Thin brittle furskins?

February 15, 2017

 

 

Hi Folks!

 

Looking for some input on approaches to thin brittle skins of small furbearing creatures. I’m thinking of garments made of rabbit, hare, and arctic ground squirrel in particular, where the skins are sewn together and we often see tears through aged or brittle skin that threatens the integrity of the garment. Included here are some specific images and examples.

dscn6454

ASM 20098-18-1 seal parka with a rabbit or hare trim. There are tears in the ringed seal skin, but it is the disintegrating cuffs that trouble me more treatment-wise.

 

 

detail-pr-cuff

pl-cuff

Below are some images of a coat that belonged to beloved photographer Michio Hoshino.  The garment has some substantial tears that make exhibition difficult.

hoshino-coat-2

hoshino-coat-3

hoshino-coat-1

I know there are many people in Alaska who have beautiful parkas still in use and much treasured, and when they begin to tear there are difficult decisions about when and if to wear them as well as whether they can be passed down to daughters and granddaughters for continued use. Sometimes the skins are still flexible, and other times they are brittle and cracking. For the reasonably supple ones, lining with Reemay and BEVA 371 film is a decent approach. But brittle skins of course have a lower shrinkage temperature due to degradation and heat set adhesives are more risky. For garments that are bearing the stress of their own weight or will be in active use, maybe there is a way to stabilize the damage while also making the garment more robust, perhaps with a supplementary lining that extended to more stable seams. Looking forward to your thoughts!

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Brief Alaskan Drum Survey

April 7, 2009

Brief Alaskan Drum Survey

Ellen Carrlee, Conservator, Alaska State Museum

April 6, 2009

 

For both groupings, there seemed to be no pattern to whether they were being stored with the skin touching the shelf surface or if it was only resting on the edge of the frame.  

 

NORTHERN ALASKAN CULTURAL GROUPS

Skin tends to be identified as stomach or bladder of walrus or seal if identified at all in the Alaska State Museum records, usually is much thinner than the drum skins from Southeastern Alaska cultural groups.  The thin material is either sandwiched between hoops of the frame or bound to the outside of the frame.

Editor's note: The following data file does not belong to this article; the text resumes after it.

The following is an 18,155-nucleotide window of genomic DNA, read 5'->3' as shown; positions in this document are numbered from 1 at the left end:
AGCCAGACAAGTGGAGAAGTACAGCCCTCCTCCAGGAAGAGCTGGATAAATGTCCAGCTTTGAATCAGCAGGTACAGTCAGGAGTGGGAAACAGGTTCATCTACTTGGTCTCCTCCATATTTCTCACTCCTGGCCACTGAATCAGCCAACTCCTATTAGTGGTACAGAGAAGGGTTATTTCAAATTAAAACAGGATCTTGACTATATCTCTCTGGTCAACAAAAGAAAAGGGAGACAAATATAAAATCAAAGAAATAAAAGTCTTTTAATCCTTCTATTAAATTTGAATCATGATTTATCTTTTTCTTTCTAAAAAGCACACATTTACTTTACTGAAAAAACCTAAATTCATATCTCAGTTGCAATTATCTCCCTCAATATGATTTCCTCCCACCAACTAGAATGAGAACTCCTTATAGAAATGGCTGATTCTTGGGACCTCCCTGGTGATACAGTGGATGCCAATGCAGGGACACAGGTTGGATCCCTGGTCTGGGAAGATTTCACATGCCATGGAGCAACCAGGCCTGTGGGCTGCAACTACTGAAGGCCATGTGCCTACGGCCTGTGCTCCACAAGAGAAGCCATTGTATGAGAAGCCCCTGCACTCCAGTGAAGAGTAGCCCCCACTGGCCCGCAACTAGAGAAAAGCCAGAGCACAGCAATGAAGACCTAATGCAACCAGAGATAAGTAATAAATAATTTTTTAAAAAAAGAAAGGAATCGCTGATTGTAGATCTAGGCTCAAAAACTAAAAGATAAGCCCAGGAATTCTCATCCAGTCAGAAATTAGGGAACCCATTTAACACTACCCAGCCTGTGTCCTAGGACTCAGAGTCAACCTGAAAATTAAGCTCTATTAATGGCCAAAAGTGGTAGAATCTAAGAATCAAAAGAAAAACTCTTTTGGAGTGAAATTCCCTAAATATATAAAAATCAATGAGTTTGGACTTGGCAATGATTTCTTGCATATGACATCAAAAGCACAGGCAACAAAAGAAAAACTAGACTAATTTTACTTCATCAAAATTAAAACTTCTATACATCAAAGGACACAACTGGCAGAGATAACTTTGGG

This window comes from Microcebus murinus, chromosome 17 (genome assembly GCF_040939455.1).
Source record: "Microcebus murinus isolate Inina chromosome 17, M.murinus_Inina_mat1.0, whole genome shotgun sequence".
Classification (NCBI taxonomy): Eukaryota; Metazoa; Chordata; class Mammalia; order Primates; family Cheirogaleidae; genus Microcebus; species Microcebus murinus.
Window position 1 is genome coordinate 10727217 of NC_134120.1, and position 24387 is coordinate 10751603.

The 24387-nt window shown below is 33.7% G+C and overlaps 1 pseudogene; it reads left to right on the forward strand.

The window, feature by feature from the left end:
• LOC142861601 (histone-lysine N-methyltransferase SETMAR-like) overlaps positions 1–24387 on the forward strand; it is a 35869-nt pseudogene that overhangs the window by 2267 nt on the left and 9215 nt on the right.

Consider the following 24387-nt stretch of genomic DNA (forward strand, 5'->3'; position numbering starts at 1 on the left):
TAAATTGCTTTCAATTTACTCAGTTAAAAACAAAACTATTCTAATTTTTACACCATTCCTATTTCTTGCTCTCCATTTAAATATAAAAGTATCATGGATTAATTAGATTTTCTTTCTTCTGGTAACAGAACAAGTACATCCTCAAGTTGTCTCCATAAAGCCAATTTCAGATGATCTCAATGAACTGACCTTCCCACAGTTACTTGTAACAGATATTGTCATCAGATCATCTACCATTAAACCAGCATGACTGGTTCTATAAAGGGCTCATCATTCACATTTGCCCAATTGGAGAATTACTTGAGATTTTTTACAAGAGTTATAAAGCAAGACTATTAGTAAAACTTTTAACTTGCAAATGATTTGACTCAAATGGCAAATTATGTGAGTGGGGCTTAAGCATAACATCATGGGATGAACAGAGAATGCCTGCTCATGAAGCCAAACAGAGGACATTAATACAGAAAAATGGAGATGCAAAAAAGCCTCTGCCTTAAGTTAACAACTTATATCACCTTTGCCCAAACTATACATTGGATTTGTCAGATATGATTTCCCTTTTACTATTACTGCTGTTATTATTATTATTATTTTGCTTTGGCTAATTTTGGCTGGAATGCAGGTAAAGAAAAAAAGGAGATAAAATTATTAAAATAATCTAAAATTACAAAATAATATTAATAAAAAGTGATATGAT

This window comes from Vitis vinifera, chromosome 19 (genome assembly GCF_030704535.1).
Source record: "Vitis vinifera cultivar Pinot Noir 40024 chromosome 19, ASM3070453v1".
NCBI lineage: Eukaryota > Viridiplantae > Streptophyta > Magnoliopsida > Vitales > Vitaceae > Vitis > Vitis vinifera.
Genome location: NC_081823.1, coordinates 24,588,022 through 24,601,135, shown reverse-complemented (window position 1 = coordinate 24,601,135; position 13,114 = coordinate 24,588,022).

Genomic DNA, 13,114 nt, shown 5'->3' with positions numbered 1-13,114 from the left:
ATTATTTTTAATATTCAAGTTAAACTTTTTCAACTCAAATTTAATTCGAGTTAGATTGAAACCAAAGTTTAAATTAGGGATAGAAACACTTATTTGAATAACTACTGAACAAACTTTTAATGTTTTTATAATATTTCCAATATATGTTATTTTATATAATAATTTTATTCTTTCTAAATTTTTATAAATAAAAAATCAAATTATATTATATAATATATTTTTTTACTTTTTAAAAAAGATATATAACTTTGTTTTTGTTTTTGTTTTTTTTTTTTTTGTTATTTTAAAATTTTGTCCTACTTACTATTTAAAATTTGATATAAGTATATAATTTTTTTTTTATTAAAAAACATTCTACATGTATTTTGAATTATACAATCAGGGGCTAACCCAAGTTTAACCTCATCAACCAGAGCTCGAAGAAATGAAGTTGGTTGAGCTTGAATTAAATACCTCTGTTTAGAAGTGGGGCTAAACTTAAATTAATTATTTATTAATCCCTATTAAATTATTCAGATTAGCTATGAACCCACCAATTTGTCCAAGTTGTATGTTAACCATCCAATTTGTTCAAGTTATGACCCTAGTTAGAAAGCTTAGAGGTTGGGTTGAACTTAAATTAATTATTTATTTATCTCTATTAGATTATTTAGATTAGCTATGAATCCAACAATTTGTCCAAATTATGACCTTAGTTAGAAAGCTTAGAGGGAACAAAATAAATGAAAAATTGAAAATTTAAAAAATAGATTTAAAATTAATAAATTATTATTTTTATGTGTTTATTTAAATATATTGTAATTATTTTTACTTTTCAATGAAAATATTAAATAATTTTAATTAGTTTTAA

II-A-2431 (pre-1967) Hoop only, skin fragments just on edge.

II-A-3682 (1913) On exhibit, no serious RH damage

II-A-3683 (c. 1910-21) no serious RH damage

II-A-4223 (1965) Model Drum. Detached in places but not torn

II-A-4414 (pre-1945) Hoop only, no skin

II-A-4415 (pre-1967) Hoop only, no skin

II-A-4416 (pre-1967) Hoop only, skin fragments just on edge.

II-A-4622 (1970) Model. small edge tear, repaired with translucent stiff adhesive?

II-A-5416 (1940’s or earlier) Wrinkled a bit.  Ethnographic repairs?

 

II-A-5416 area of possible ethnographic repair

II-A-5416 area of possible ethnographic repair

 

 

 

 

 

 

 

 

 

 

 

 

 

 

 

II-A-6334  (pre-1980) Model drum, no serious RH damage

II-A-6335 (pre-1980) Model drum, no serious RH damage

II-A-6479 (1973)  No RH damage, has a buffering pad of cotton batting

 

II-A-6479 with cotton pad to buffer changes in RH

II-A-6479 with cotton pad to buffer changes in RH

 

 

 

 

 

 

 

 

 

 

 

 

 

 

 


II-A-6892 (c. 1918) Skin not torn, but detached from the frame and stored separately.

92-2-94     (date unknown) Model drum, no serious RH damage

97-35-14 (c. 1913-1940’s) no serious RH damage

 

SOUTHEASTERN ALASKA CULTURAL GROUPS

Skin tends to be identified as rawhide or deerhide if identified in the records.  Attached to thick wooden rims by stretching or nails or both.  Surface of skin frequently painted.

 

II-B-724 (1910-12) no serious RH damage

II-B-1000 (pre-1959) no serious RH damage

II-B-1130 (1900-1930) tear of several inches, associated with a puncture?

II-B-1139 (1899-1928) warped into a saddle shape, but not torn

 

II-B-1139 This seems to be what happens if the skin is stronger than the hoop.

II-B-1139 This seems to be what happens if the skin is stronger than the hoop.

 

 

 

 

 

 

 

 

 

 

 

 

 

 

 

 


II-B-1140 (1899-1928) tear in from one edge

II-B-1141 (1900-1930) no serious RH damage, skin is slightly wavy

II-B-1653 (1960-69) small tears on hide wrapped onto rim but not on the face

II-B-1902 (looks quite old) no serious RH damage, still has a bit of fur, ID might be possible.

96-31-1 (1996) Buffering pad of cotton batting and a sheet of Mylar stored behind

 

91-31-1 has cotton batting, mylar, and a piece of foam to keep them in place.  This was inserted several years ago to help buffer changes in RH.

91-31-1 has cotton batting, mylar, and a piece of foam to keep them in place. This was inserted several years ago to help buffer changes in RH.

 

 

 

 

 

 

 

 

 

 

 

 

 

 

 

 

 

 

INTERIOR ALASKAN CULTURES

II-C-272 (c. 1964-1980) on exhibit, no serious RH damage

II-C-275 (1970) no serious RH damage